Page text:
Sometimes when I watch Outlander on Starz, I get an epiphiany. I’ve read the books… a lot…, but sometimes this visual version helps me understand something from the story better. There are advantages to seeing emotions on an actual face.
Starz showed us a small scene with Jamie’s father Brian. That particular scene in the hallway of Ft. William was all that I pictured when reading Outlander and more. It was right after Brian had just had a session with Black Jack.
Let me repeat that.
BRIAN HAD JUST HAD A SESSION WITH BLACK JACK!
What that means to the story, I am only now truly coming to appreciate. The panic I heard in Brian’s voice, the earnest need to have a “moment” with his son written all over his face and the assurance that “whatever happens” he would be there for Jamie, took on new meaning for me. What must have happened in that session?! We can only imagine what Black Jack said, but most assuredly, what DID happen was Jamie’s father recognizing what sort of man held his son’s life in his hands.
I get the feeling that Brian knew there was no “way out” for his son. The Captain was going to give Jamie 100 lashes upon 100 lashes and there was nothing he could do to stop it. At the very least, Brian had to believe that Randall meant harm that would effect Jamie for the rest of his life; torture, imprisonment. I believe Brian’s real fear was that his son would die a horrible death right in front of his eyes. So, he left his “Braw Lad” the only things of value he could give him; his faith in God and his love. How many times must Jamie have thought of that kiss over last four years…heart-breaking.
In the books, Brian’s character and back story are revealed when Jamie tells Claire the stories of his own childhood. Here is what I know of Brian Fraser:
- He is a fair man
- He is a loyal man
- He is a wise man
- He is a man of faith
- He values education
- He respects women
- He is a leader
- He is a family man
- He has a wry sense of humor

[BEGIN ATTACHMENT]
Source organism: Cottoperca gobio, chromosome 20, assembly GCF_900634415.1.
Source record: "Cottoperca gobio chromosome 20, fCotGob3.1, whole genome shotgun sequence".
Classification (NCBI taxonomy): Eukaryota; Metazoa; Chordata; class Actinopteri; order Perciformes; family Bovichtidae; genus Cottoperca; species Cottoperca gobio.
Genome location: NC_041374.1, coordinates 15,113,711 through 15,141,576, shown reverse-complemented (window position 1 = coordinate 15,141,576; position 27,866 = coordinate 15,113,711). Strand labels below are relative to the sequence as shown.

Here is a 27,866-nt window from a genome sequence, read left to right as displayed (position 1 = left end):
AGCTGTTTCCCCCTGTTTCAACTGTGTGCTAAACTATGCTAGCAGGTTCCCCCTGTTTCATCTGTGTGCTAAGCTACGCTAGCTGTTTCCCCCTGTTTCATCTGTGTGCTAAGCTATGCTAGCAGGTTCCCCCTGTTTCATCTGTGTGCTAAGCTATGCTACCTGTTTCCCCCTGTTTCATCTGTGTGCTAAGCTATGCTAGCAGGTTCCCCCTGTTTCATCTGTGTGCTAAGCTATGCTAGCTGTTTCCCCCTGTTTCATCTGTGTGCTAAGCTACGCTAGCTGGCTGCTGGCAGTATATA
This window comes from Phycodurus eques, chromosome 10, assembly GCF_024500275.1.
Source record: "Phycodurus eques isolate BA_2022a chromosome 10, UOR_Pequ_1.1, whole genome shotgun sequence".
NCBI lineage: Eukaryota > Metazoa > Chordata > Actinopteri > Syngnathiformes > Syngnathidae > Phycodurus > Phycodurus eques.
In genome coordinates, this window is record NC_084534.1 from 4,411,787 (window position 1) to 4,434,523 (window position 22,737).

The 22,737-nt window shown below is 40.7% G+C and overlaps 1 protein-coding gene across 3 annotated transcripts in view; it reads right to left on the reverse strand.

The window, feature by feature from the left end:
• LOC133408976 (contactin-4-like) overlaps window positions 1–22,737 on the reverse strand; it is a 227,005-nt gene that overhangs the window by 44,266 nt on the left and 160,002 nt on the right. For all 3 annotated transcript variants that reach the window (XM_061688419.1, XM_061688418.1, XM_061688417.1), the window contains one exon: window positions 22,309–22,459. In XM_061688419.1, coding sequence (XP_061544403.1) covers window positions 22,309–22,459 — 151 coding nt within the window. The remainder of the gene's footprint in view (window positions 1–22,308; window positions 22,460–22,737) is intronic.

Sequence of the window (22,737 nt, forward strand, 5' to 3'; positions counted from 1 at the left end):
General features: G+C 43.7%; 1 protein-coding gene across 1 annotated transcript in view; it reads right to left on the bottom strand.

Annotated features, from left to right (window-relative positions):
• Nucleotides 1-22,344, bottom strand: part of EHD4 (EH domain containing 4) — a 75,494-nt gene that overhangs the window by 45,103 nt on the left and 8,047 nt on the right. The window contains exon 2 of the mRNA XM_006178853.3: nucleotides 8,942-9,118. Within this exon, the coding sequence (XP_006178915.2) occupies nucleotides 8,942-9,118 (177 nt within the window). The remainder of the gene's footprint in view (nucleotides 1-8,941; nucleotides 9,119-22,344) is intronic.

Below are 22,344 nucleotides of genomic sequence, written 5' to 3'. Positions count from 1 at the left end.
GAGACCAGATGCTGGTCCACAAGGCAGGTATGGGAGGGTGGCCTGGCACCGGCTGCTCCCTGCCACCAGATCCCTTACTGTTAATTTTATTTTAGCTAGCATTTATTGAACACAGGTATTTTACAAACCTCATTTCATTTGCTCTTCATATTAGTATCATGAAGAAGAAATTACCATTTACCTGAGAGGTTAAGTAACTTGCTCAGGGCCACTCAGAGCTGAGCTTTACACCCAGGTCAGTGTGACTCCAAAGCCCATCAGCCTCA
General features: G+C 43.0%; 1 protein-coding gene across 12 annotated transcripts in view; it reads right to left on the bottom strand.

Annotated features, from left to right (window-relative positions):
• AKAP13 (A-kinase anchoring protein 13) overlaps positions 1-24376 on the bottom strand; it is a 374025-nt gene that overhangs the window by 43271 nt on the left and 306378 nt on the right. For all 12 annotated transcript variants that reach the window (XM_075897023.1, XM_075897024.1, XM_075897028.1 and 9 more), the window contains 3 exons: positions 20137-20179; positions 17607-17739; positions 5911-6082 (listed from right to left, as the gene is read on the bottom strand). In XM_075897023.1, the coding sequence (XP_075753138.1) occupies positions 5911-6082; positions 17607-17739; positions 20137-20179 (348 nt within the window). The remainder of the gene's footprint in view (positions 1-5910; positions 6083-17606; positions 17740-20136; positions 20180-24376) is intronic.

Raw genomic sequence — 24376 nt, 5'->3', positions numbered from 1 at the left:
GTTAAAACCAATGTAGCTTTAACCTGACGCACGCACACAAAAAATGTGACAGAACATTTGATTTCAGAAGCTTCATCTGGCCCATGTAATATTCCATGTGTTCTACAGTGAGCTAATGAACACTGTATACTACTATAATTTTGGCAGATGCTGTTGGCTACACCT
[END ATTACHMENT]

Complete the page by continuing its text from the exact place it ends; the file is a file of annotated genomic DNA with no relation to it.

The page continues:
- He Is a man of honor
- He is a man of integrity
And…he wants to be a better man than his own father and…he is. Jamie was lucky to have such a father as a role model, but it’s a lot to live up to.
Like many of us who lose someone close to us without the benefit of closure, Jamie has regrets and feels guilt. His father died while watching the whipping and at some level Jamie believes it is his fault. We all know someone who feels this type of guilt and regret. It is one of the common themes in the human condition. Jamie’s response to these events is understandable and maybe even predictable. Guilt and regret are feelings that aren’t always rational or accurate, but they still plague us. We cannot help what we feel when we lose a loved one.
Feelings just are.
Due to circumstances beyond his control, Jamie has been unable to return home. He has had a loooong time to think and feel. In a very real way, his ability to deal with his grief has been delayed. Jamie has been unable to finish his business with his sister and deal with what the death of his father means to his position at Lallybroch. Left unaddressed and unexpressed feelings can warp our views and maybe even change how we react or in Jamie’s case overreact, to what we think we see and hear. I think Jenny’s comment, “No word in four years” speaks volumes. Jamie is struggling with his feelings to the point that he couldn’t even bring himself to write home. Guilt.
I’ve seen some social media posts that have suggested that Jamie becomes an instant “arsehole” when he goes through the gates of Lallybroch and that it was just too big of a change in his personality for them to believe. I’ve even seen folks write that the change was so extreme that Claire didn’t “recognize” the man she married. I don’t think this is the case at all! I think Claire knew exactly what was happening to Jamie. She just didn’t know exactly what to do about it! The subtle and significant looks on Claire and Ian’s faces during the uncomfortable exchanges between the siblings told the viewer that EVERYONE knew! My God, the tension was so thick you could have cut it!
It really wasn’t hard to understand. Jamie feels guilty about Jenny and that makes him misinterpret situations and act defensively. Jenny is angry and secretly blames her brother for her father’s death. Her brother brought home a Sassenach to be lady of Lallybroch. A Sassenach who has never run an estate or home…like she has…for four years. She’s coming out sideways too!
Jamie doesn’t want to let his father down. He wants to be the Laird his father was. He has a new wife and tenants he wants to impress. So, maybe….he tries too hard at playing the “Laird”. Understandable. In my opinion, Jamie becomes the more loveable for his misguided attempts to be the man his father would be proud of. The fact that his sister called him on his shite was so true to sibling form that it made me laugh out loud! He isn’t perfect. He is stubborn and at times brash, but he is willing to admit when he is wrong and move on. I loved Ian’s advice and Claire’s “dealing” with her “I’m the Laird” husband. She dumped his ass on the floor to get his attention! Wonderful.
I think Brian would have been proud of his children as he looked down at them embracing in the graveyard dealing with their grief and their love for one another.
“Frasers, their hearts are as big and soft as their heads are thick and strong” Ian Murray, Jamies’s best friend and Jenny’s husband.